A Sole Mandate is an instruction to sell a property by one specific estate agent or agency at a time. A Sole Mandate should clearly indicate what services will be offered and what commission is payable for these services, together with the terms and conditions of the mandate. If you are the seller and employ the estate agent or agency to market your property, it’s important that you understand all aspects of the terms and conditions of the agreement as it is legally binding agreement. You can request changes to be made by the estate agent, to be agreed upon within reason.
Requirements for a Sole Mandate
The Estate Agency Affairs Board Code of Conduct requires that a sole mandate must be in writing, as opposed to an open mandate that may be granted verbally. The seller must sign the sole mandate and the expiry date of the mandate must be recorded in the agreement. The estate agent must furnish the seller with a copy of the mandate upon conclusion thereof.
The Code of Conduct for estate agents also protects sellers, by requiring that the estate agent must explain the meaning and consequences of the material provisions of the sole mandate to the seller. In particular, the estate agent must explain the legal implications should the seller, during the currency of the sole mandate, sell the property without the assistance of the estate agent or through the intervention of another estate agent.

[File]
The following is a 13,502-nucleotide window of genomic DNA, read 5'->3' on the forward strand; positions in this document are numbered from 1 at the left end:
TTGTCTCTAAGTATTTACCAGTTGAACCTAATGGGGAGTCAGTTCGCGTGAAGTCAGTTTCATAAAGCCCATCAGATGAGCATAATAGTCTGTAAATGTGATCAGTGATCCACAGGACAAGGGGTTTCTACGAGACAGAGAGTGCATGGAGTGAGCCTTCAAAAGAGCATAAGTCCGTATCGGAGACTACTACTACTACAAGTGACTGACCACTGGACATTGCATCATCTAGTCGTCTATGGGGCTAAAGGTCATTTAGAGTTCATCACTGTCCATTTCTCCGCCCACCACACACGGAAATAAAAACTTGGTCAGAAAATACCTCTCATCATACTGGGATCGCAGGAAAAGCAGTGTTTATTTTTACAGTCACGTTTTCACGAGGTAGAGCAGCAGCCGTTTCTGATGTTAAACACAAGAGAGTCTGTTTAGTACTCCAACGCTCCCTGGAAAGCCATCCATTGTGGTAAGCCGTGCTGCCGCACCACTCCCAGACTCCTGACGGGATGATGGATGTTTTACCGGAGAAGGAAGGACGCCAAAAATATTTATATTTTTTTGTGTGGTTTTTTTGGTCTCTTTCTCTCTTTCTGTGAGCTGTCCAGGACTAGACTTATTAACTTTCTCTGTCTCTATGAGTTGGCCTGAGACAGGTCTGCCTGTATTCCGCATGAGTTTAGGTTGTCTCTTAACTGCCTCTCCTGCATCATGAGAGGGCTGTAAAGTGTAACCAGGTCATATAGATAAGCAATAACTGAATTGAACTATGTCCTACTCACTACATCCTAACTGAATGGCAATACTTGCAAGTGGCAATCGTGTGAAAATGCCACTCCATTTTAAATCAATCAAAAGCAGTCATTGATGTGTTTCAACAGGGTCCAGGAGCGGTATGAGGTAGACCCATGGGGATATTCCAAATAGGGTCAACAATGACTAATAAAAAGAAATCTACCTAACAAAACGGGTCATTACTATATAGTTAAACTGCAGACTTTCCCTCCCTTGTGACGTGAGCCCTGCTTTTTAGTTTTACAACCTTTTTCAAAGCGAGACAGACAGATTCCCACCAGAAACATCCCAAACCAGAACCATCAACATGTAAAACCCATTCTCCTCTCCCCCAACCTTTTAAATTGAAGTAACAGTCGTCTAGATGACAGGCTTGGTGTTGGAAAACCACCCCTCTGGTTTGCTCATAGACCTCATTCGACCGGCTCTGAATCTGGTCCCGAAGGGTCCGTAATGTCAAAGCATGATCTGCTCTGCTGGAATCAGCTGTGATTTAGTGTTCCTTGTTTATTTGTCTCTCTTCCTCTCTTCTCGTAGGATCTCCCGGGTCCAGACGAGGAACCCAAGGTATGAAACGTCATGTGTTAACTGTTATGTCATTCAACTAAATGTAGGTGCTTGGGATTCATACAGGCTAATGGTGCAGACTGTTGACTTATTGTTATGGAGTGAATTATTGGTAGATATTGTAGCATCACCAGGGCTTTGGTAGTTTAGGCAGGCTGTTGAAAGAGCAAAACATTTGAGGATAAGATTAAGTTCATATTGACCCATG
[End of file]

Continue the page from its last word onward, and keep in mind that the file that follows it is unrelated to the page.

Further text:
Advantages of a Sole Mandate
- The seller should get a better price by employing a sole real estate agent
- The agent puts more money and energy into marketing your property
- Avoids double commission claims
- Affords the seller more privacy and security
- Too many agents can cheapen the property
- Only one for sale sign boards outside your property, thus one point of contact
- The sole mandate agent will make full use of his or her team and buyer contact list to effect a quick sale at the best price
Risks of not signing a Sole Mandate
- Less time is spent on marketing the property for sale, with less resources dedicated to the property
- Higher security risk, due to greater exposure by so many different agents and other individuals
- More disruption of seller’s privacy
- Various sale boards, which could create the impression of a desperate seller
- Bargaining down of price by a buyer dealing with different agents
- Duplication of buyers
- On occasion the confusion of double commission claims
Further benefits to a seller committed to a Sole Mandate
A sole mandate which is usually set for an average of 3 months, but rarely longer than 6 months, excludes competing agencies that act as free riders in the market. A sole mandate, therefore, serves as incentive for the reputable estate agency to focus all its energy and resources on selling a property.
There is considerable merit in considering the granting of a sole mandate to a reputable estate agent as the agent can still make use of other agents within the agency and affiliate agents, as long as the deal is struck in a manner where it does not influence the seller’s price in a negative manner and commission sharing is not an issue.